23 May 2023

UPDATE: Speeding driver who killed Harri Jokinen on Monaro Highway imprisoned for at least seven years

| Albert McKnight
Start the conversation
father and daughter

Harri Jokinen, pictured with his eldest daughter, Lisa Jokinen. Photo: Supplied.

UPDATE: A driver who was speeding along the Monaro Highway when he caused the crash which killed Harri Jokinen has been sentenced to more than 10 years jail.

Marc Anthony Jessop was handed a maximum sentence of 10 years and 8 months at Queanbeyan Local Court, backdated to 1 June, 2022.

He’ll have to serve at least seven years behind bars, becoming eligible for parole on 31 January, 2033.

A sentence discount of 25 per cent was applied due to his guilty pleas.

He’s also been disqualified from driving for five years.

MAY 17: A court has heard of the heartbreak left behind when a speeding driver, who was fleeing police, killed 56-year-old Harri Jokinen on the Monaro Highway.

Horrifying footage, which was taken from police cars and screened to the NSW District Court on Wednesday (17 May), captured the crash on the morning of 30 December 2021.

Marc Anthony Jessop had been speeding along the highway so he could get to Canberra to buy drugs, then fled from police when they spotted him.

He was filmed trying to drive a stolen Holden Commodore down the middle of the road between a ute and an oncoming van when he crashed into them both, sending all three vehicles flying off to the sides of the road.

The driver of the van, Mr Jokinen, was killed in the collision.

Jessop, who went on to plead guilty to manslaughter, had been speeding at 188 km/h just before the crash and the footage showed police had at one stage been driving at over 200 km/h to catch up to him.

The court heard from Mr Jokinen’s family, with his eldest daughter, Lisa Jokinen, saying, “For my high school graduation I lost my Mum [to cancer], and for my university graduation, I lost my Dad”.

“Words cannot fully describe who he was or the impacts his life and death have had,” she said.

“I feel as though everything I used to enjoy is gone. Everything is tainted by loss or fear.

“I hate that I’ll never get to see my Dad again. I hate that we’ll never be able to share anything again.”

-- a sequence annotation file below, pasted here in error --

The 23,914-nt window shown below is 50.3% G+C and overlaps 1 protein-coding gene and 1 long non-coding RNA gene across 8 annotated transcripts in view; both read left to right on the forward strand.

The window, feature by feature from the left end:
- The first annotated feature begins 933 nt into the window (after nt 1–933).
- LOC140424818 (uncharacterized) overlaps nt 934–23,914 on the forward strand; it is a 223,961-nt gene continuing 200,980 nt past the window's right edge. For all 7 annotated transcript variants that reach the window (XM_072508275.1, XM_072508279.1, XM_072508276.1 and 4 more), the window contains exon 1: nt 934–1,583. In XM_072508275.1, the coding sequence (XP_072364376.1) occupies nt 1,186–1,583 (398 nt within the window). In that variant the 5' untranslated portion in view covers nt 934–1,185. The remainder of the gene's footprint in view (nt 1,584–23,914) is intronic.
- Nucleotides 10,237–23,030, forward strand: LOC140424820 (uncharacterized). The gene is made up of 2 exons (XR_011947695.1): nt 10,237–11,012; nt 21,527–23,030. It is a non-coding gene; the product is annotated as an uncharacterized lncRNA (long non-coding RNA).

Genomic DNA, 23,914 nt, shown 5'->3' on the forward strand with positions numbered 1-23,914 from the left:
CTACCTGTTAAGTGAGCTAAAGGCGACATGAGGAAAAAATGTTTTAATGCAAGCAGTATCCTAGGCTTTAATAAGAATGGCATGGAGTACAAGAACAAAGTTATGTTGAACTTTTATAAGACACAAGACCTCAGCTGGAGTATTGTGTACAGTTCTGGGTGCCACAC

Libby Adamson, who was Mr Jokinen’s partner, said losing a spouse meant every birthday and anniversary was no longer a joyous occasion.

“Harri was my soulmate. I didn’t think I believed in that concept before I met him,” she said.

“I miss everything about my life with Harri.”

READ ALSO ‘All of our family … believes Nathan was murdered’: inquest starts into death of Nathan Booth

Ms Jokinen’s partner, Rhys Hardy, said he thought his father-in-law would still be alive if those involved hadn’t taken risks.

“I’m so frustrated knowing Harri’s death was entirely avoidable,” he said.

The three described Mr Jokinen as kind, compassionate, sharing, intelligent, creative, a role model who was generous with his time when helping friends or his community, and a person who always thought of others before himself.

woman and man standing near a rail

Harri Jokinen with his partner, Libby Adamson. Photo: Supplied.

After the family spoke to the court, Jessop sometimes cried while being questioned by his barrister, Claire O’Neill from Forbes Chambers, and apologised to them.

“There’s no words to say to that family other than to say I’m sorry for what has happened,” the 49-year-old said.

“I hate myself so much for what happened to his family because I lost my Dad.”

Jessop, who grew up in Moruya and Mogo, had started drinking alcohol when he was 11, had taken cannabis daily since he was 12, then also took other drugs like heroin and struggled with mental health issues.

He’d suffered childhood trauma, and his baby daughter died in his arms when he was older.

READ ALSO Harden couple charged with Amber Haigh’s murder plead not guilty

He also said he owed “a lot of money” to drug dealers in Canberra, so he committed two break-and-enters at Michelago and Nimmitabel the night before the crash.

During cross-examination, prosecutor Nerissa Keay asked Jessop why he had been driving at 157 km/h when police first spotted him.

“Think I was just in a hurry to get to Canberra to get drugs,” he said.

Marc Anthony Jessop pleaded guilty to causing the crash on 30 December 2021. Photo: Facebook.

He admitted he wanted to overtake the slower ute and tried to squeeze between it and Mr Jokinen’s oncoming van when he caused the crash because he wanted to escape from police.

“I wasn’t really thinking at the time,” he said.

“If I could change places with that man, I would.”

Judge Craig Smith will hand down his sentence for Jessop on Thursday (18 May) afternoon.

READ ALSO Finke Desert Race organisers allegedly didn’t act on safety issues before Canberra man’s death

Jessop has pleaded guilty to single counts of manslaughter, police pursuit, driving a conveyance that was taken without the consent of the owner, driving while disqualified, as well as to two counts of aggravated break, enter and steal in company.

In a statement from Wednesday, Mr Jokinen’s family said, “There could be no good outcome today”.

“Nothing will bring Harri back to us. We are relieved to have this day behind us.

“We now look forward to the coronial inquest and hope there will be significant recommendations made to contribute towards safer NSW police pursuit policies.”

Original Article published by Albert McKnight on Riotact.

Start the conversation

Daily Digest

Do you like to know what’s happening around your region? Every day the About Regional team packages up our most popular stories and sends them straight to your inbox for free. Sign-up now for trusted local news that will never be behind a paywall.

By submitting your email address you are agreeing to Region Group's terms and conditions and privacy policy.